A welcome assurance | Daily News

A welcome assurance

The assurance given by President Ranil Wickremesinghe to the business community that he would look into the possibility of a moratorium on their bank loans in order to protect businesses and provide relief to business personnel no doubt would have made owners of businesses now in the doldrums after having borrowed heavily from the banking system heave a huge sigh of relief. Today gloom and doom is the lot of most businesses which have been hit on multiple fronts the latest being the electricity tariff increase. Most businesses, indeed, have already thrown in the towel, unable to fight the unequal odds. Hopefully, the President's proposal would throw up some hope among those still surviving and hold on. For a complete collapse of business and commercial activity would be a disaster and not augur well for the prospects of obtaining foreign economic assistance.

Addressing female entrepreneurs of the Women's Chamber of Commerce and Industry at a Colombo Hotel on Wednesday the President said that the Central Bank had been notified to look into the possibility while at the same time ensuring the protection of the banks. The President inter alia said; “The current inflation is a problem every business has to face. If we continue with these decisions, we can reduce inflation. Bank interests can be reduced. If decisions cannot be made inflation will increase”.

Almost each day on television talk shows business leaders and representatives of trade chambers are lamenting the difficulties they are forced to undergo as a result of the high interest rates charged by the banks which they claim have pushed their ventures to the point of collapse. This is no exaggeration. This is because the downturn suffered by the business community commenced from the Coronavirus pandemic days and the economic meltdown that followed had now dealt a crippling blow to business and commerce in a way that now it is a continuous battle for survival in a scenario where bank interests on loans have almost doubled. During the pandemic days, many concessions were granted to businesses due to the financial difficulties they had to undergo as a result of the economic slowdown. It is not known, now that the pandemic is behind us, if these concessions still apply at present. Leasing companies have already started seizing vehicles due to default in payment. One has to assume that banks too have ceased to extend concessions granted to businesses during the pandemic days. If so, coupled with the doubling of the interest rates they (banks) will only succeed in squeezing out all businesses out of existence. Very soon there is not going to be any commercial activity in the country with the shutdown of all supply chains and business ventures. The increase on the electricity tariff is going to make things all that much more difficult and as some business representatives have already opined will be the final nail in the coffin.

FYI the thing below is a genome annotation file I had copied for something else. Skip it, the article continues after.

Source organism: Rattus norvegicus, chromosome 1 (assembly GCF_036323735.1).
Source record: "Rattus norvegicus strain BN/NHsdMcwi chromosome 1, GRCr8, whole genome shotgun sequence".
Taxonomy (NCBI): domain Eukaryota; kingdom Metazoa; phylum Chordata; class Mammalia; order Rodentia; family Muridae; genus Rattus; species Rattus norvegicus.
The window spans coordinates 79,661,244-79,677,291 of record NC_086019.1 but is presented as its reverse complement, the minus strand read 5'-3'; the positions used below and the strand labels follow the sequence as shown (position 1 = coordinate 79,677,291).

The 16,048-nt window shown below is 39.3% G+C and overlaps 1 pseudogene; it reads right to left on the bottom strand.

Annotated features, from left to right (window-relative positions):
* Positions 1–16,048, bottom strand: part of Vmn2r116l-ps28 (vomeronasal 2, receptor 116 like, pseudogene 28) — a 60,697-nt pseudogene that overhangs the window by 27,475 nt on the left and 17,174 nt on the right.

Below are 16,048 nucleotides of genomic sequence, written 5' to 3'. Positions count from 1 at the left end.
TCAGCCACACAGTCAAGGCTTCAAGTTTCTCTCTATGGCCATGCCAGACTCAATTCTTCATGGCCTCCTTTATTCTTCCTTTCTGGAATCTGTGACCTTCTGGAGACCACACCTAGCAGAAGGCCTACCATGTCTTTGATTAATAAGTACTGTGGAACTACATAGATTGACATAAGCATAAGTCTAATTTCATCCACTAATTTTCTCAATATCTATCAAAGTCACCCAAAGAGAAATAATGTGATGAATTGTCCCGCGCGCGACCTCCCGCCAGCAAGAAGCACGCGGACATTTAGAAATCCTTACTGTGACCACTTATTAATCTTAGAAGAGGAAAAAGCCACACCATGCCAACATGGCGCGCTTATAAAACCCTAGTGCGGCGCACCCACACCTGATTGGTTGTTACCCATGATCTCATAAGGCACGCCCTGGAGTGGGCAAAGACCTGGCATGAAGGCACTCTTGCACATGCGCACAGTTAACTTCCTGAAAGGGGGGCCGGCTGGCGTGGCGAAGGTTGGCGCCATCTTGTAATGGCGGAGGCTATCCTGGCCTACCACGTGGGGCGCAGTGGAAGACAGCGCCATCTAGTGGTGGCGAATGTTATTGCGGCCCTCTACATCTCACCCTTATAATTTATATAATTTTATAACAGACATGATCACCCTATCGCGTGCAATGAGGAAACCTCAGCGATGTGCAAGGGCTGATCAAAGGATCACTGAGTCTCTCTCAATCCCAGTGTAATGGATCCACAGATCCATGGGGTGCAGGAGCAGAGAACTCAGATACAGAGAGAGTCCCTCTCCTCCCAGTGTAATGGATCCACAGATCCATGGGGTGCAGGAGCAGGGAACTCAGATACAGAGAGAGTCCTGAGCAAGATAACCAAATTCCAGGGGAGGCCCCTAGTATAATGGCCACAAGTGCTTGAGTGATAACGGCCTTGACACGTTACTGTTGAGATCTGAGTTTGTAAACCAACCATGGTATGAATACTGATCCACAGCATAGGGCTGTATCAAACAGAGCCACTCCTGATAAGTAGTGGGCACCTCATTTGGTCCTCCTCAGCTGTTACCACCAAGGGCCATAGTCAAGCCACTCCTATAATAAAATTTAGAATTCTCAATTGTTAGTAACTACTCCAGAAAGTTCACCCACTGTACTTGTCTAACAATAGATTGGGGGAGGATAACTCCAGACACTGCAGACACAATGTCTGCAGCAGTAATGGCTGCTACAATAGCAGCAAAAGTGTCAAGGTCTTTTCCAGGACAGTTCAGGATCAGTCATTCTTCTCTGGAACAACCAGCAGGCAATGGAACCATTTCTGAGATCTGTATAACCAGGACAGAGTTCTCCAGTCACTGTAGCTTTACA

In fact, the banks rather than lose will stand to gain by reducing their interest rates or by extending the period of loan repayment. For, if businesses collapse banks would be left with no one to lend to. Besides, seizing assets of loan defaulters by way of parate execution is not going to help either, because the banks would have little or no means of disposing the assets with few or no buyers in the market due to economic hardship that has affected almost all sectors and individuals. In fact banks too will go the way of the rest with nowhere to invest its money. Therefore the best option is for the Central Bank to extend some form of concession to borrowers.

For, not only normal businesses but even exporters have been affected by the high interests on loans charged by the banks with the tea industry perhaps in the worst doldrums, with one factory owner complaining that the interest on his bank loan that was 8 percent have now shot up to 32 percent after the bank jacked up the interest rate. Ditto for the construction industry which is now virtually dead. How can those in the construction industry pay huge bank interests when the price of a bag of cement which was Rs. 900 a few months back is today Rs. 3,200. With the cost of every item up almost four-fold the price fetched a few months back and on top of this bank interests now being doubled how pray could any business, any industry survive?

Therefore the Central Bank should heed the proposal of the President and make a compromise. True, raising bank lending rates suddenly could be one way of stemming the economic downturn and stabilizing things. But the other side of the picture too should be taken into account. The economy cannot be improved in a vacuum at the expense of the well-being of business and industry. In any event, Central Bank Governor Dr. Nandalal Weerasinghe, has, himself, hinted that bank interest rates will be lowered in line with the stability of other economic indicators. The sooner we are back to the safe ground the better it will be for the health of business and commerce in the country.

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